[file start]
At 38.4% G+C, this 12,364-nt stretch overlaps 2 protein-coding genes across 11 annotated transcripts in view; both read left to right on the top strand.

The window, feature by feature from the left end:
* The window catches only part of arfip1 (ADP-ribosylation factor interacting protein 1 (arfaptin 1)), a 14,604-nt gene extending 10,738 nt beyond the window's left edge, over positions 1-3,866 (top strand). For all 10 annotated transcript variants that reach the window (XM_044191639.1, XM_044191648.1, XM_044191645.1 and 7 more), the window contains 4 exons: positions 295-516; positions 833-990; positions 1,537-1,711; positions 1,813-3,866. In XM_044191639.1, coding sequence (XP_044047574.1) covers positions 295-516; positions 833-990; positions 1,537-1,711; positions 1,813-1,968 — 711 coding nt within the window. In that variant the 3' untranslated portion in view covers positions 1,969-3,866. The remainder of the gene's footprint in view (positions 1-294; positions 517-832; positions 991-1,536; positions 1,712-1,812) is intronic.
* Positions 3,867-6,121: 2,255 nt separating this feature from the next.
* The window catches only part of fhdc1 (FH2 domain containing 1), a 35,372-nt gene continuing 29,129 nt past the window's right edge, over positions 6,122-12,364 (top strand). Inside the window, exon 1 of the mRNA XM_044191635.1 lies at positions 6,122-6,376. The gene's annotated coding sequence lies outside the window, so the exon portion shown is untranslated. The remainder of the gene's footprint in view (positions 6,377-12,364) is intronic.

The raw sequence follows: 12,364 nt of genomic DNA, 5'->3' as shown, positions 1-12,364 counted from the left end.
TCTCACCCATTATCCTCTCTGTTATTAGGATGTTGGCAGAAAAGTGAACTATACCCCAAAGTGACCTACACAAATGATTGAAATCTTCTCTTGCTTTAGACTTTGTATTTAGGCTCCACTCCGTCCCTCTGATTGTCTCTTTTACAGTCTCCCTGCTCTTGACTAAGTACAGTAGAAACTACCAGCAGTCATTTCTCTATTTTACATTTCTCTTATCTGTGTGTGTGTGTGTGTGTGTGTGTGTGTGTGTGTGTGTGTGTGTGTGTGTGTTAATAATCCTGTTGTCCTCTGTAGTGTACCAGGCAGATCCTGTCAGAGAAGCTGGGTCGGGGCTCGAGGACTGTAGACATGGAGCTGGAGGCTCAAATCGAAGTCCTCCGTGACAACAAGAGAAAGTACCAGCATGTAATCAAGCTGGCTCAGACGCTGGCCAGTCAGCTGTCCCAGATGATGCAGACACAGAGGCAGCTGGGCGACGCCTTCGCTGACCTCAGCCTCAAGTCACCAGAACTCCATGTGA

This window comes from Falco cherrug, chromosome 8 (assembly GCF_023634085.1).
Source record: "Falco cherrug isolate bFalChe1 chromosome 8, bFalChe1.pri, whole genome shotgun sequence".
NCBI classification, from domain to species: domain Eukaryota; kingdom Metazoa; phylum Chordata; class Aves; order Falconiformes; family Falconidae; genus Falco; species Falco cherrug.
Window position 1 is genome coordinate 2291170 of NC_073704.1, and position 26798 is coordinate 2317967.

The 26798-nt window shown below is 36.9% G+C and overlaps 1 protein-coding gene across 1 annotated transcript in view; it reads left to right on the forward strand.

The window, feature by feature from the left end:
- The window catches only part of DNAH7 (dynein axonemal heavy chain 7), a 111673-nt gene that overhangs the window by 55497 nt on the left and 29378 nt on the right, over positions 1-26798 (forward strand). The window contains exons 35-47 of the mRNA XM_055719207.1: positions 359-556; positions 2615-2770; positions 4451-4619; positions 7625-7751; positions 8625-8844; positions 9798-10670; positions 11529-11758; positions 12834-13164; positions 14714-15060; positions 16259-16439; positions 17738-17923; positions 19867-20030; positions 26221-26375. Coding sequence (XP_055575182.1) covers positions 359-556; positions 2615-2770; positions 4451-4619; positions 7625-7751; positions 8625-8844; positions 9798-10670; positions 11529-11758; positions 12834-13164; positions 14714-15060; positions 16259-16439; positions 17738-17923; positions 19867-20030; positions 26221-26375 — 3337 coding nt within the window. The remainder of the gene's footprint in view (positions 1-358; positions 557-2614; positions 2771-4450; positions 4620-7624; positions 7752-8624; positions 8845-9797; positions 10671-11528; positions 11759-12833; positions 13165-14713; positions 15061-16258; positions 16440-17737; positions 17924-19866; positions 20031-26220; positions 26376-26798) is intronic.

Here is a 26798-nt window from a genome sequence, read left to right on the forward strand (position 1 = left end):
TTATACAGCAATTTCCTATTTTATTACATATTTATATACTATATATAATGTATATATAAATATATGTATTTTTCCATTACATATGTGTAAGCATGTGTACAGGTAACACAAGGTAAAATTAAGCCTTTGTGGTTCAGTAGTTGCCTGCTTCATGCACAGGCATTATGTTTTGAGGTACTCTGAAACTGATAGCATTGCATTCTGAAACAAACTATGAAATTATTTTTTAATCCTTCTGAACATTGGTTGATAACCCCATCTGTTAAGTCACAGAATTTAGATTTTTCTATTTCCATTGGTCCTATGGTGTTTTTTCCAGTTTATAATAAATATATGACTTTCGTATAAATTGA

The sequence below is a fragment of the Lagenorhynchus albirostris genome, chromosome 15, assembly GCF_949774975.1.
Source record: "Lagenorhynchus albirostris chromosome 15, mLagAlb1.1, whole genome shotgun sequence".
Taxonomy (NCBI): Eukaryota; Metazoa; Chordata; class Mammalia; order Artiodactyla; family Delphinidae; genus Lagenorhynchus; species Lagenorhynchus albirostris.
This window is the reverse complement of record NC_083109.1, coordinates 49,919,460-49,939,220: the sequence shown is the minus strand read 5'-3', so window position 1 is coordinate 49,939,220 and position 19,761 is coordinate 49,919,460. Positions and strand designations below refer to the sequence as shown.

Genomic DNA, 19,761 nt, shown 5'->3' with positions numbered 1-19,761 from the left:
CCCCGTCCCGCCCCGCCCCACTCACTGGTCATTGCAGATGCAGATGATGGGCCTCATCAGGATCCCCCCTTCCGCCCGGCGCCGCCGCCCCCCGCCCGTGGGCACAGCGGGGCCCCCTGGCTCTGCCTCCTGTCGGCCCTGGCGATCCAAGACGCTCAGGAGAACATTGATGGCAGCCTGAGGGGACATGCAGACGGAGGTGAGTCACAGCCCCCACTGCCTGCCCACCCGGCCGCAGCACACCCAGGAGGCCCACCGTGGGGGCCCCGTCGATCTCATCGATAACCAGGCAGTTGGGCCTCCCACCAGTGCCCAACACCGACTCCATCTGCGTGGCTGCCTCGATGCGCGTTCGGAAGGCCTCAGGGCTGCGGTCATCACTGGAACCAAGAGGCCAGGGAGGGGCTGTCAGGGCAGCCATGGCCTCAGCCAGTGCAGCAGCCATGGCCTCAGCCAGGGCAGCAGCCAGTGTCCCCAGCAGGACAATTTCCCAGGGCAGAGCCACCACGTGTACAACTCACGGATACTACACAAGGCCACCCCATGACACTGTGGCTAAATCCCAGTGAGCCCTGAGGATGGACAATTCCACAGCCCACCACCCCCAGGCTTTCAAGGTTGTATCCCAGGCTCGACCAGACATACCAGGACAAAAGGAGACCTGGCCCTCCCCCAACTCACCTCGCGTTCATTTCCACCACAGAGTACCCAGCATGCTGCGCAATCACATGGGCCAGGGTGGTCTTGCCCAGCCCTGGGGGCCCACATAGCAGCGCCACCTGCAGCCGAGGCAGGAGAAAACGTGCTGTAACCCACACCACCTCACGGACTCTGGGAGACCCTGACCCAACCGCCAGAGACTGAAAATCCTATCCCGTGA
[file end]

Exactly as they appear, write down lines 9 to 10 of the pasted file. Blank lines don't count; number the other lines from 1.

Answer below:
Source record: "Falco cherrug isolate bFalChe1 chromosome 8, bFalChe1.pri, whole genome shotgun sequence".
NCBI classification, from domain to species: domain Eukaryota; kingdom Metazoa; phylum Chordata; class Aves; order Falconiformes; family Falconidae; genus Falco; species Falco cherrug.